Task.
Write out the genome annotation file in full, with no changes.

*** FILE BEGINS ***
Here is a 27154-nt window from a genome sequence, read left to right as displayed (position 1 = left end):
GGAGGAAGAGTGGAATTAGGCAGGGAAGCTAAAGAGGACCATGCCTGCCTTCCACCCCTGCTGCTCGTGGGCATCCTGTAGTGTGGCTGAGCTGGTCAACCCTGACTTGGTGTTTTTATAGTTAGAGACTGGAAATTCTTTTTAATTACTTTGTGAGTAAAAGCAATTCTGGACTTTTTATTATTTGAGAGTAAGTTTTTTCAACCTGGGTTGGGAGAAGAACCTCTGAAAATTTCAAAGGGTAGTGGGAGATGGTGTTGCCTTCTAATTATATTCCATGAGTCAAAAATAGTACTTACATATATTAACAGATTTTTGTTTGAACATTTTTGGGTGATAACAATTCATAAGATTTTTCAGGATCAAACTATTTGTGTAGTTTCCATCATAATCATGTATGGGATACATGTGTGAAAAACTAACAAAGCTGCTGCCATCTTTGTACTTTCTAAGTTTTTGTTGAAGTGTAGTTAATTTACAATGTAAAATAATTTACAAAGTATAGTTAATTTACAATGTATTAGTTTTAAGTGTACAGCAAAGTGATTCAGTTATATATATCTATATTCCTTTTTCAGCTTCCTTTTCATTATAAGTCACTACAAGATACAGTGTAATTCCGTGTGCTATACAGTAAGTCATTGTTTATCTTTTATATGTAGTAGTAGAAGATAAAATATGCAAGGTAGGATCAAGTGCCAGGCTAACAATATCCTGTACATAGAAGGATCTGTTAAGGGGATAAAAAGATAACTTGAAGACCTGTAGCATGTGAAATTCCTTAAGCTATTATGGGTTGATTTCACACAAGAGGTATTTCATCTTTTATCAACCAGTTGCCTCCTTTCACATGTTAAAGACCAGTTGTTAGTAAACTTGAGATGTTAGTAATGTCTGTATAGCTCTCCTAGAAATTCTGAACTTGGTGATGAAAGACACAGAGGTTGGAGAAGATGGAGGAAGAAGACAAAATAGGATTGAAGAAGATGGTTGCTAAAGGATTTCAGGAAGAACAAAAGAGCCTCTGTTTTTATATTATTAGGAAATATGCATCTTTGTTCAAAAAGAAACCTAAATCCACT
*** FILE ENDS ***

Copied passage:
Here is a 27154-nt window from a genome sequence, read left to right as displayed (position 1 = left end):
GGAGGAAGAGTGGAATTAGGCAGGGAAGCTAAAGAGGACCATGCCTGCCTTCCACCCCTGCTGCTCGTGGGCATCCTGTAGTGTGGCTGAGCTGGTCAACCCTGACTTGGTGTTTTTATAGTTAGAGACTGGAAATTCTTTTTAATTACTTTGTGAGTAAAAGCAATTCTGGACTTTTTATTATTTGAGAGTAAGTTTTTTCAACCTGGGTTGGGAGAAGAACCTCTGAAAATTTCAAAGGGTAGTGGGAGATGGTGTTGCCTTCTAATTATATTCCATGAGTCAAAAATAGTACTTACATATATTAACAGATTTTTGTTTGAACATTTTTGGGTGATAACAATTCATAAGATTTTTCAGGATCAAACTATTTGTGTAGTTTCCATCATAATCATGTATGGGATACATGTGTGAAAAACTAACAAAGCTGCTGCCATCTTTGTACTTTCTAAGTTTTTGTTGAAGTGTAGTTAATTTACAATGTAAAATAATTTACAAAGTATAGTTAATTTACAATGTATTAGTTTTAAGTGTACAGCAAAGTGATTCAGTTATATATATCTATATTCCTTTTTCAGCTTCCTTTTCATTATAAGTCACTACAAGATACAGTGTAATTCCGTGTGCTATACAGTAAGTCATTGTTTATCTTTTATATGTAGTAGTAGAAGATAAAATATGCAAGGTAGGATCAAGTGCCAGGCTAACAATATCCTGTACATAGAAGGATCTGTTAAGGGGATAAAAAGATAACTTGAAGACCTGTAGCATGTGAAATTCCTTAAGCTATTATGGGTTGATTTCACACAAGAGGTATTTCATCTTTTATCAACCAGTTGCCTCCTTTCACATGTTAAAGACCAGTTGTTAGTAAACTTGAGATGTTAGTAATGTCTGTATAGCTCTCCTAGAAATTCTGAACTTGGTGATGAAAGACACAGAGGTTGGAGAAGATGGAGGAAGAAGACAAAATAGGATTGAAGAAGATGGTTGCTAAAGGATTTCAGGAAGAACAAAAGAGCCTCTGTTTTTATATTATTAGGAAATATGCATCTTTGTTCAAAAAGAAACCTAAATCCACT